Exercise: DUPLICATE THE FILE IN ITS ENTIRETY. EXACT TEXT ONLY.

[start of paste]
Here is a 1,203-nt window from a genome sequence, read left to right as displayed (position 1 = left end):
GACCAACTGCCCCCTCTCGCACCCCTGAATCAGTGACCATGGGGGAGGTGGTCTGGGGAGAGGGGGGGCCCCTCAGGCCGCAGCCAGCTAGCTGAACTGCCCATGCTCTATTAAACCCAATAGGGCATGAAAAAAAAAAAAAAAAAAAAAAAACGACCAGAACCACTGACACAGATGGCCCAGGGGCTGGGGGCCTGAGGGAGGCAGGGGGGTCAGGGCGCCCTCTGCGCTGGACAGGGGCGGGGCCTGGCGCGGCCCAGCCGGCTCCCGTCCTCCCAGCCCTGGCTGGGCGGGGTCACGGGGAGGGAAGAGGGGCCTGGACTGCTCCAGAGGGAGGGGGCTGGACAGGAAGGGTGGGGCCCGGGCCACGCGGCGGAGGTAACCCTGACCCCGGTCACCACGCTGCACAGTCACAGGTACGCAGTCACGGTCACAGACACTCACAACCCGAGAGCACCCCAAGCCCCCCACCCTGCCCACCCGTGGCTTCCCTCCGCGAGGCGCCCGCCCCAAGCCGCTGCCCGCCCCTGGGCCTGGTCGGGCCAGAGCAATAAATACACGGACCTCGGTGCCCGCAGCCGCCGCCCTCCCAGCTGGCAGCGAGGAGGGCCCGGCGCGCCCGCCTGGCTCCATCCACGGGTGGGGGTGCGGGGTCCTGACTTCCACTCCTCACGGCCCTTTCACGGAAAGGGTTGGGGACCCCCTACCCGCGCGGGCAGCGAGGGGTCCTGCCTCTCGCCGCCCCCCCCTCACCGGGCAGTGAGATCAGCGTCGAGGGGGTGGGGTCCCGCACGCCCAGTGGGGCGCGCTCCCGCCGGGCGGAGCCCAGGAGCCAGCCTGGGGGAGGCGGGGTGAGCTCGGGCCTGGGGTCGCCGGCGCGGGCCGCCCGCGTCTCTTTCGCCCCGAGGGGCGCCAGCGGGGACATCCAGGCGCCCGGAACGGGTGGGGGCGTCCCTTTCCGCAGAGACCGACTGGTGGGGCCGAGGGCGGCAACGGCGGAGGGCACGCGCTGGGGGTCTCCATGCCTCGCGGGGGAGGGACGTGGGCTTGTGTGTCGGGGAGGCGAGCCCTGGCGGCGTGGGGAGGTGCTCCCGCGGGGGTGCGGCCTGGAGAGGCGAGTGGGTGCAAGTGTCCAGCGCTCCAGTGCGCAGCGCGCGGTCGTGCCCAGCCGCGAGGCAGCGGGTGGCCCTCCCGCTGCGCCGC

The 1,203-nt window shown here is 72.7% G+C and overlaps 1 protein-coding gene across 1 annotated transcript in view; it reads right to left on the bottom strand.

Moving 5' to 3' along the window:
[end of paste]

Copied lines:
Here is a 1,203-nt window from a genome sequence, read left to right as displayed (position 1 = left end):
GACCAACTGCCCCCTCTCGCACCCCTGAATCAGTGACCATGGGGGAGGTGGTCTGGGGAGAGGGGGGGCCCCTCAGGCCGCAGCCAGCTAGCTGAACTGCCCATGCTCTATTAAACCCAATAGGGCATGAAAAAAAAAAAAAAAAAAAAAAAACGACCAGAACCACTGACACAGATGGCCCAGGGGCTGGGGGCCTGAGGGAGGCAGGGGGGTCAGGGCGCCCTCTGCGCTGGACAGGGGCGGGGCCTGGCGCGGCCCAGCCGGCTCCCGTCCTCCCAGCCCTGGCTGGGCGGGGTCACGGGGAGGGAAGAGGGGCCTGGACTGCTCCAGAGGGAGGGGGCTGGACAGGAAGGGTGGGGCCCGGGCCACGCGGCGGAGGTAACCCTGACCCCGGTCACCACGCTGCACAGTCACAGGTACGCAGTCACGGTCACAGACACTCACAACCCGAGAGCACCCCAAGCCCCCCACCCTGCCCACCCGTGGCTTCCCTCCGCGAGGCGCCCGCCCCAAGCCGCTGCCCGCCCCTGGGCCTGGTCGGGCCAGAGCAATAAATACACGGACCTCGGTGCCCGCAGCCGCCGCCCTCCCAGCTGGCAGCGAGGAGGGCCCGGCGCGCCCGCCTGGCTCCATCCACGGGTGGGGGTGCGGGGTCCTGACTTCCACTCCTCACGGCCCTTTCACGGAAAGGGTTGGGGACCCCCTACCCGCGCGGGCAGCGAGGGGTCCTGCCTCTCGCCGCCCCCCCCTCACCGGGCAGTGAGATCAGCGTCGAGGGGGTGGGGTCCCGCACGCCCAGTGGGGCGCGCTCCCGCCGGGCGGAGCCCAGGAGCCAGCCTGGGGGAGGCGGGGTGAGCTCGGGCCTGGGGTCGCCGGCGCGGGCCGCCCGCGTCTCTTTCGCCCCGAGGGGCGCCAGCGGGGACATCCAGGCGCCCGGAACGGGTGGGGGCGTCCCTTTCCGCAGAGACCGACTGGTGGGGCCGAGGGCGGCAACGGCGGAGGGCACGCGCTGGGGGTCTCCATGCCTCGCGGGGGAGGGACGTGGGCTTGTGTGTCGGGGAGGCGAGCCCTGGCGGCGTGGGGAGGTGCTCCCGCGGGGGTGCGGCCTGGAGAGGCGAGTGGGTGCAAGTGTCCAGCGCTCCAGTGCGCAGCGCGCGGTCGTGCCCAGCCGCGAGGCAGCGGGTGGCCCTCCCGCTGCGCCGC

The 1,203-nt window shown here is 72.7% G+C and overlaps 1 protein-coding gene across 1 annotated transcript in view; it reads right to left on the bottom strand.

Moving 5' to 3' along the window: